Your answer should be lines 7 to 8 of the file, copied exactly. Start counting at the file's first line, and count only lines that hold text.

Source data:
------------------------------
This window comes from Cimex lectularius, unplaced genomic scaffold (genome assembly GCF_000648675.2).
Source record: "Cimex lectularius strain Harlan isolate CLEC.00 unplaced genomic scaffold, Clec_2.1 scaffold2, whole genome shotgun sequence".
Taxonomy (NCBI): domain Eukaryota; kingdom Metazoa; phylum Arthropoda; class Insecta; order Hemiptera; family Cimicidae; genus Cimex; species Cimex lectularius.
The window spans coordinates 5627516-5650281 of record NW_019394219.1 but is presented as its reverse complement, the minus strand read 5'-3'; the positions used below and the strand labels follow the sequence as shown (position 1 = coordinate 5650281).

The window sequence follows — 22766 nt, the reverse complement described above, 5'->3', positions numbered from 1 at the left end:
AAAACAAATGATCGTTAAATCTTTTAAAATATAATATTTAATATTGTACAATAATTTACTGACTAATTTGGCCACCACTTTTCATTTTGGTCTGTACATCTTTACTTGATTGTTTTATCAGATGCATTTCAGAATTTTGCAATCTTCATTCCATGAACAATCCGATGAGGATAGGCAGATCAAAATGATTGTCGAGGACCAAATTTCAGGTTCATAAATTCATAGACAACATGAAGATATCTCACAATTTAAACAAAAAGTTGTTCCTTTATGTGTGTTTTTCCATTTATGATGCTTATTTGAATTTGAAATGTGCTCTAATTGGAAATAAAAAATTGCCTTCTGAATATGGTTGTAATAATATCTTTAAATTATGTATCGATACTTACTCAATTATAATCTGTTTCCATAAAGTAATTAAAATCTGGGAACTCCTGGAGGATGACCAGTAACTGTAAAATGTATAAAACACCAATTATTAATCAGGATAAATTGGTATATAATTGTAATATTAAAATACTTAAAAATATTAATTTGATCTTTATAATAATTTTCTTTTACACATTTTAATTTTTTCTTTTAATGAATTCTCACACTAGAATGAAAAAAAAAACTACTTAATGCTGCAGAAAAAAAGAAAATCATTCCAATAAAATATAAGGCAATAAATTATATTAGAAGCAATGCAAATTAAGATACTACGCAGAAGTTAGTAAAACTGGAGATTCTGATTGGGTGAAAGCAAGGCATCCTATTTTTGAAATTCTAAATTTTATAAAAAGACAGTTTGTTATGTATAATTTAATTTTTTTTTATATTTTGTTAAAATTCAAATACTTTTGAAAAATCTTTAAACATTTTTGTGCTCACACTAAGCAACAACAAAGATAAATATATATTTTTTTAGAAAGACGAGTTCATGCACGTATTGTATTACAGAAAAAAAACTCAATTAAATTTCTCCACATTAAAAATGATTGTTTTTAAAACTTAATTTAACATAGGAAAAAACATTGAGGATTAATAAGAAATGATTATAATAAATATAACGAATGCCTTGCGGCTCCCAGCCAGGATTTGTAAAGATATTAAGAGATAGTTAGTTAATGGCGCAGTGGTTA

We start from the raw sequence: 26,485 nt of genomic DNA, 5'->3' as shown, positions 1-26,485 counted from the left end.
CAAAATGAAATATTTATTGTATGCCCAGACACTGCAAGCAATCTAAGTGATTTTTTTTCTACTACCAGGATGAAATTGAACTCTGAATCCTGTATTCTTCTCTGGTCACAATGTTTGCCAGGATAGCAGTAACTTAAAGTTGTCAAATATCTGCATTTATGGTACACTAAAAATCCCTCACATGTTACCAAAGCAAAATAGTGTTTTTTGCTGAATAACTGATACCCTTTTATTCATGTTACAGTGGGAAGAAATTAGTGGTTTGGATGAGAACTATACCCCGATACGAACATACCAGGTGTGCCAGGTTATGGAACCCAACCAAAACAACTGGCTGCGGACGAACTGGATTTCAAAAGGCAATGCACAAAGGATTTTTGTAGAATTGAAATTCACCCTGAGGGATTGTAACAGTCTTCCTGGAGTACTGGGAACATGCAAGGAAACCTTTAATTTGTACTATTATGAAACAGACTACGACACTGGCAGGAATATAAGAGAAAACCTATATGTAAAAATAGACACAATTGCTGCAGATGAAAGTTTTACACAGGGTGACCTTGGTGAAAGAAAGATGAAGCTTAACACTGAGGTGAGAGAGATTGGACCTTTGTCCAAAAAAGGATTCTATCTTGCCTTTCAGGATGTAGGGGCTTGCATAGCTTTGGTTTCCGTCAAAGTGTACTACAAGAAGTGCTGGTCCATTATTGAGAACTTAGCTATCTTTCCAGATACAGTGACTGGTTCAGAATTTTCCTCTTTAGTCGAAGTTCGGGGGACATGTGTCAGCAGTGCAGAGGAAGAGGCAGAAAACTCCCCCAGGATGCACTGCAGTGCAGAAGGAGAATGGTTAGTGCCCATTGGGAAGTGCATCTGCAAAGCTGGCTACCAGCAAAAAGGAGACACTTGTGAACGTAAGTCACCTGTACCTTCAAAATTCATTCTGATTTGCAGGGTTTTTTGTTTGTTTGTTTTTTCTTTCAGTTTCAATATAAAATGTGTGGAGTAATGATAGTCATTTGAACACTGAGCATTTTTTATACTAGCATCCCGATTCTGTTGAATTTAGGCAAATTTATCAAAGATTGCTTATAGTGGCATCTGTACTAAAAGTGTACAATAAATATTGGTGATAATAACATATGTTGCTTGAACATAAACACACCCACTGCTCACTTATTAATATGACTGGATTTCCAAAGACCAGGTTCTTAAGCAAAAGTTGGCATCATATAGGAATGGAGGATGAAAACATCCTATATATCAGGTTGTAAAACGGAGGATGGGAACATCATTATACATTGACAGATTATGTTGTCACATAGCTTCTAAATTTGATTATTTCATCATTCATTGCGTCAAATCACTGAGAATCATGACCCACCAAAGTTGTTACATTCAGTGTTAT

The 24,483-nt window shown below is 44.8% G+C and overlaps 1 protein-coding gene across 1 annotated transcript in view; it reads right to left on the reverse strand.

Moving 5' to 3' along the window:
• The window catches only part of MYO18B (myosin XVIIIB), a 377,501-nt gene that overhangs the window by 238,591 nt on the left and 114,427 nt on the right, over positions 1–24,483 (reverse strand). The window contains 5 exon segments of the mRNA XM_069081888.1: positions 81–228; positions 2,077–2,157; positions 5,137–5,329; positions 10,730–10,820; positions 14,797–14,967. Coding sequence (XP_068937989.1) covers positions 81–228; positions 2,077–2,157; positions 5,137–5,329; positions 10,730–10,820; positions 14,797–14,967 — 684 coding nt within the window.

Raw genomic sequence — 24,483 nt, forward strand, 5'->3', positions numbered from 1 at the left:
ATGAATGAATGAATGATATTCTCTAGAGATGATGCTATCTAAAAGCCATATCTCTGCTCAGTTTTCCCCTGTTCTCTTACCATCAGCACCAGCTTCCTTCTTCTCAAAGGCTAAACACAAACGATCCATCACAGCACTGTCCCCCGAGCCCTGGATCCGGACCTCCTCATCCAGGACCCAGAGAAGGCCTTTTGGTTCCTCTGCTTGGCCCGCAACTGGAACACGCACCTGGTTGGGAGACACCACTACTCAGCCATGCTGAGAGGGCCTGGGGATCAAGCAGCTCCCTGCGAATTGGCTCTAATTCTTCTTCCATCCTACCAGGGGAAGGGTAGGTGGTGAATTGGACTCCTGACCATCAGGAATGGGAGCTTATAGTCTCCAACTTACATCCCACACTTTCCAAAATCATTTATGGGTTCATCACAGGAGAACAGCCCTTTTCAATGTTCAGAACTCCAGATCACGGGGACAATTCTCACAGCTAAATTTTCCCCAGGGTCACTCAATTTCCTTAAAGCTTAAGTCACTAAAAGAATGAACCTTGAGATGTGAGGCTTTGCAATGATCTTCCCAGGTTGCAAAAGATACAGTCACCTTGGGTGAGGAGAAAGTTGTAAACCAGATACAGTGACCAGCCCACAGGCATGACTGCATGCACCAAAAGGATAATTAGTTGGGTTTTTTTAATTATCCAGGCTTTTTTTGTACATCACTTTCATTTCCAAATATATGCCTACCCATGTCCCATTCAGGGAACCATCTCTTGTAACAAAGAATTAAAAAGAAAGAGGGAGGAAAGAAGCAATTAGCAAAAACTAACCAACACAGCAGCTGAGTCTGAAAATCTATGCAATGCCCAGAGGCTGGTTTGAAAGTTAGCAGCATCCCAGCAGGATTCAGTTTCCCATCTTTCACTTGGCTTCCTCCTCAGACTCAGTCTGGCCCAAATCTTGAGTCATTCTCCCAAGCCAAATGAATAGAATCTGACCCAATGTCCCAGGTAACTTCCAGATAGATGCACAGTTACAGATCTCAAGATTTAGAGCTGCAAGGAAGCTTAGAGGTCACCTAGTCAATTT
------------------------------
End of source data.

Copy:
We start from the raw sequence: 26,485 nt of genomic DNA, 5'->3' as shown, positions 1-26,485 counted from the left end.
CAAAATGAAATATTTATTGTATGCCCAGACACTGCAAGCAATCTAAGTGATTTTTTTTCTACTACCAGGATGAAATTGAACTCTGAATCCTGTATTCTTCTCTGGTCACAATGTTTGCCAGGATAGCAGTAACTTAAAGTTGTCAAATATCTGCATTTATGGTACACTAAAAATCCCTCACATGTTACCAAAGCAAAATAGTGTTTTTTGCTGAATAACTGATACCCTTTTATTCATGTTACAGTGGGAAGAAATTAGTGGTTTGGATGAGAACTATACCCCGATACGAACATACCAGGTGTGCCAGGTTATGGAACCCAACCAAAACAACTGGCTGCGGACGAACTGGATTTCAAAAGGCAATGCACAAAGGATTTTTGTAGAATTGAAATTCACCCTGAGGGATTGTAACAGTCTTCCTGGAGTACTGGGAACATGCAAGGAAACCTTTAATTTGTACTATTATGAAACAGACTACGACACTGGCAGGAATATAAGAGAAAACCTATATGTAAAAATAGACACAATTGCTGCAGATGAAAGTTTTACACAGGGTGACCTTGGTGAAAGAAAGATGAAGCTTAACACTGAGGTGAGAGAGATTGGACCTTTGTCCAAAAAAGGATTCTATCTTGCCTTTCAGGATGTAGGGGCTTGCATAGCTTTGGTTTCCGTCAAAGTGTACTACAAGAAGTGCTGGTCCATTATTGAGAACTTAGCTATCTTTCCAGATACAGTGACTGGTTCAGAATTTTCCTCTTTAGTCGAAGTTCGGGGGACATGTGTCAGCAGTGCAGAGGAAGAGGCAGAAAACTCCCCCAGGATGCACTGCAGTGCAGAAGGAGAATGGTTAGTGCCCATTGGGAAGTGCATCTGCAAAGCTGGCTACCAGCAAAAAGGAGACACTTGTGAACGTAAGTCACCTGTACCTTCAAAATTCATTCTGATTTGCAGGGTTTTTTGTTTGTTTGTTTTTTCTTTCAGTTTCAATATAAAATGTGTGGAGTAATGATAGTCATTTGAACACTGAGCATTTTTTATACTAGCATCCCGATTCTGTTGAATTTAGGCAAATTTATCAAAGATTGCTTATAGTGGCATCTGTACTAAAAGTGTACAATAAATATTGGTGATAATAACATATGTTGCTTGAACATAAACACACCCACTGCTCACTTATTAATATGACTGGATTTCCAAAGACCAGGTTCTTAAGCAAAAGTTGGCATCATATAGGAATGGAGGATGAAAACATCCTATATATCAGGTTGTAAAACGGAGGATGGGAACATCATTATACATTGACAGATTATGTTGTCACATAGCTTCTAAATTTGATTATTTCATCATTCATTGCGTCAAATCACTGAGAATCATGACCCACCAAAGTTGTTACATTCAGTGTTAT